I've been involved with Windows, Linux, and Macs since the early days. After more than 20 years wandering the operating system landscape with hopes and dreams, I've finally settled on a platform with no regrets: Windows 7.
Early versions of Windows, which was released in 1985, were virtually useless. It took Microsoft until 1992, with the release of Windows 3.1, to set Windows on its present trajectory toward operating system greatness.
This screen capture shows the first version of Windows:
Linux is a conundrum. Sleek and powerful, yet nearly impenetrable for most users, the penguin faces an identity crisis.
Some geekier-than-thou proponents use deep knowledge of Linux as a calling card for personal credibility and evidence they have transcended technology heights unavailable to the common man or woman. Then, there's Ubuntu, where even the name has a special meaning intended to uplift the ordinary man. According to Wikipedia:
Although this flavor of Linux represents an inspiring philosophy, it remains virtually opaque to all but the most committed fans. Disagree with that statement? Install Ubuntu and try manually configuring any hardware that doesn't work right. Good luck, because you're gonna need it.
Here are typical Linux boot messages. Don't you think they're kind of nice, in a penguin sort of way:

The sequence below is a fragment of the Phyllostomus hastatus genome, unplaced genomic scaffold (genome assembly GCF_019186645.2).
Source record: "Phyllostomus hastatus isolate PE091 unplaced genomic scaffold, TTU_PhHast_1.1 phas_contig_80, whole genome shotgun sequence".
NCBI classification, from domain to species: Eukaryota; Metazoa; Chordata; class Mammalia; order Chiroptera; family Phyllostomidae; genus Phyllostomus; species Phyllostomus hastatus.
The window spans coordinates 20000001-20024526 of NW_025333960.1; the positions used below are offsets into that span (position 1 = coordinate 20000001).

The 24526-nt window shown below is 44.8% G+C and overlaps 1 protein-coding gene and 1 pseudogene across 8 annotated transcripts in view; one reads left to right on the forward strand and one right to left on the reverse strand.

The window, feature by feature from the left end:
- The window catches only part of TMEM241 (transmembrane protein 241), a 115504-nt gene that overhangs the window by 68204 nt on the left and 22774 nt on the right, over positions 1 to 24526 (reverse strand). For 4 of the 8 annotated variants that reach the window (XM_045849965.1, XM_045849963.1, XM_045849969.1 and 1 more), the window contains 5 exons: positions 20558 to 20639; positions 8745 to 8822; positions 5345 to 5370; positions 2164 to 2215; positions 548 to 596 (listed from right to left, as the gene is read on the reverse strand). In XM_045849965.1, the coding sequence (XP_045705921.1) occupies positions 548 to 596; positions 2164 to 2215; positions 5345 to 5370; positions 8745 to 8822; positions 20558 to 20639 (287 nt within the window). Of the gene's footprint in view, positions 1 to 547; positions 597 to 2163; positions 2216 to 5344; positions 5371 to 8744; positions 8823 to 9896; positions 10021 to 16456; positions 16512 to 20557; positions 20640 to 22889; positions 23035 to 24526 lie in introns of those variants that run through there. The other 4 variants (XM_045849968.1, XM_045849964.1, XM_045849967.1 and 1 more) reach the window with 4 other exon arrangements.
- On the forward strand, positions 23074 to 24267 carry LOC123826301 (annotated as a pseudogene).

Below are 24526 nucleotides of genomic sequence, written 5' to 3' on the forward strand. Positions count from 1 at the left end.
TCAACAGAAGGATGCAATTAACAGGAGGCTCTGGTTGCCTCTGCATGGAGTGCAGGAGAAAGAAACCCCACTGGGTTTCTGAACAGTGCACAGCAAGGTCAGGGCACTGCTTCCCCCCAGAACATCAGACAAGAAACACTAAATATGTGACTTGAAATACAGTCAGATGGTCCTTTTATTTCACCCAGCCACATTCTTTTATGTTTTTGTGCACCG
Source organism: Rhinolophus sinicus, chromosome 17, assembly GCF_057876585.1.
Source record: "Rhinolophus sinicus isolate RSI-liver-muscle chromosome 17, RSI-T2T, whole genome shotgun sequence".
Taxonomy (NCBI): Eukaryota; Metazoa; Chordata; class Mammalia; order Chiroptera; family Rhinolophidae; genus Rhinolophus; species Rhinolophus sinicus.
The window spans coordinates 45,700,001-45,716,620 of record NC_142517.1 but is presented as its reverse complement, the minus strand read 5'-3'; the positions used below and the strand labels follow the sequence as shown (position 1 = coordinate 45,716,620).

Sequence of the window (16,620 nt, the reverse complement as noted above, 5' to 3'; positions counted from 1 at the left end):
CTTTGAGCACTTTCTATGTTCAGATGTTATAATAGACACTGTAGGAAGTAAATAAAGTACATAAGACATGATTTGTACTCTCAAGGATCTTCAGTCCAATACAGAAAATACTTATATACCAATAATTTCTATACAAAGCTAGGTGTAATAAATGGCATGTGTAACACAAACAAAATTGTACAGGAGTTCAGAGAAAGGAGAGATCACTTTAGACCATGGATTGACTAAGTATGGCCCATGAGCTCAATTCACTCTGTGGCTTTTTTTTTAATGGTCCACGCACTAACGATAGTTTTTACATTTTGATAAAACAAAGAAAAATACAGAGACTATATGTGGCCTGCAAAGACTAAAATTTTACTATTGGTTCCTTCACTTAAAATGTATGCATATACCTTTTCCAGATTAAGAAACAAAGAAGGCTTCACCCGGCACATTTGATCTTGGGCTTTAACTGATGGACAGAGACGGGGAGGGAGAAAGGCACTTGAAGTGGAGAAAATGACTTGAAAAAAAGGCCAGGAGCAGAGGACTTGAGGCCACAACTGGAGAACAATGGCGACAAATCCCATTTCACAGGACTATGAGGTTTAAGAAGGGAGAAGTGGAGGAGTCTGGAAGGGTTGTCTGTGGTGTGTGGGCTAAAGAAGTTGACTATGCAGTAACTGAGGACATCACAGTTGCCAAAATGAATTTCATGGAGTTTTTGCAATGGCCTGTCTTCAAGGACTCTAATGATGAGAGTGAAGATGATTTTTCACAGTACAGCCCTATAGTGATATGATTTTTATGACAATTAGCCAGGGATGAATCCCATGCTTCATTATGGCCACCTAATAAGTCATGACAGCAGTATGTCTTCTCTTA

Next we come to the Apple Macintosh, which represents Computing Religion. ThingsMacintosh describes Apple "Commandment #1:"
I am the Mac, thy Computer. Thou shalt have no other Computers before me, nor shalt thou speak ill of Apple, the company that maketh me.
Although Windows users are practical folk and Linux devotees enjoy their technical ivory tower, Macintosh adherents tend to be frivolous time-wasters dazzled by cheap sensory effects. How else do you explain those cute little doodads that dominate the Macintosh user interface?
Perhaps this video helps place the Macintosh subculture into perspective:
Now, for Windows 7 and why it's great:
- Performance over Vista is vastly improved. I'm a serious user of Nikon Capture NX2, and the performance change change is incredible. For example, adjusting low-light noise in a complex photo used to take minutes and it now takes seconds.
- The thing is stable and works. Even though the product is beta, it doesn't crash. Yes, it's rough around the edges and some things still don't function properly, but in general it's great.
- The support infrastructure is mature. Finding answers to obscure questions is straightforward because the Windows installed base is so large. With Google's help, technical knowledge and assistance are easy to find.
Of course, some people might disagree with my perspective. What do you think?